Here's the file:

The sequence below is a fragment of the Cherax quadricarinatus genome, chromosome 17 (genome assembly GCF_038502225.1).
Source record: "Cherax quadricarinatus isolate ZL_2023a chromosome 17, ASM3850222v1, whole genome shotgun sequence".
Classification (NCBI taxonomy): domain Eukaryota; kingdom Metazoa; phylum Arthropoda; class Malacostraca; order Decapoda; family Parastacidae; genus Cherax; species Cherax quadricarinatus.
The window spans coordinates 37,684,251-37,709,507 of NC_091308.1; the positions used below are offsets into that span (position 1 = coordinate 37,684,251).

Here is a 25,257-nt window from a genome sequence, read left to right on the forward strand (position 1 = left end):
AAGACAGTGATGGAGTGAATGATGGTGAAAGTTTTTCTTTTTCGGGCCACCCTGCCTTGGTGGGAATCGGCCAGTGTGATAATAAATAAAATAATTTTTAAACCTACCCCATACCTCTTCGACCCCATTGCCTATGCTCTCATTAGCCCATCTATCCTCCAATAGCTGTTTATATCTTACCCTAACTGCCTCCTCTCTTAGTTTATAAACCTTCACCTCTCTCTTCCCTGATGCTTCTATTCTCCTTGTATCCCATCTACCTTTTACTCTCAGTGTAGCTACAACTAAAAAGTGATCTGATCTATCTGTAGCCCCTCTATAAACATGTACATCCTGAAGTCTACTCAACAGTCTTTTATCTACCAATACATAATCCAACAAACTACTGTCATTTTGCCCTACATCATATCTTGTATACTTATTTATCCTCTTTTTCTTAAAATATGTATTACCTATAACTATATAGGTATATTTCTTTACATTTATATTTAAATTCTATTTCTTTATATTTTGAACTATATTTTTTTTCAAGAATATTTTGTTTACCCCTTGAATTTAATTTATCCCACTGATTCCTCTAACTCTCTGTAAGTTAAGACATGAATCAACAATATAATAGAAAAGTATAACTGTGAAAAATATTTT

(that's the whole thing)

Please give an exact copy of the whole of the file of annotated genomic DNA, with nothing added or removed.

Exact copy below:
The sequence below is a fragment of the Cherax quadricarinatus genome, chromosome 17 (genome assembly GCF_038502225.1).
Source record: "Cherax quadricarinatus isolate ZL_2023a chromosome 17, ASM3850222v1, whole genome shotgun sequence".
Classification (NCBI taxonomy): domain Eukaryota; kingdom Metazoa; phylum Arthropoda; class Malacostraca; order Decapoda; family Parastacidae; genus Cherax; species Cherax quadricarinatus.
The window spans coordinates 37,684,251-37,709,507 of NC_091308.1; the positions used below are offsets into that span (position 1 = coordinate 37,684,251).

Here is a 25,257-nt window from a genome sequence, read left to right on the forward strand (position 1 = left end):
AAGACAGTGATGGAGTGAATGATGGTGAAAGTTTTTCTTTTTCGGGCCACCCTGCCTTGGTGGGAATCGGCCAGTGTGATAATAAATAAAATAATTTTTAAACCTACCCCATACCTCTTCGACCCCATTGCCTATGCTCTCATTAGCCCATCTATCCTCCAATAGCTGTTTATATCTTACCCTAACTGCCTCCTCTCTTAGTTTATAAACCTTCACCTCTCTCTTCCCTGATGCTTCTATTCTCCTTGTATCCCATCTACCTTTTACTCTCAGTGTAGCTACAACTAAAAAGTGATCTGATCTATCTGTAGCCCCTCTATAAACATGTACATCCTGAAGTCTACTCAACAGTCTTTTATCTACCAATACATAATCCAACAAACTACTGTCATTTTGCCCTACATCATATCTTGTATACTTATTTATCCTCTTTTTCTTAAAATATGTATTACCTATAACTATATAGGTATATTTCTTTACATTTATATTTAAATTCTATTTCTTTATATTTTGAACTATATTTTTTTTCAAGAATATTTTGTTTACCCCTTGAATTTAATTTATCCCACTGATTCCTCTAACTCTCTGTAAGTTAAGACATGAATCAACAATATAATAGAAAAGTATAACTGTGAAAAATATTTT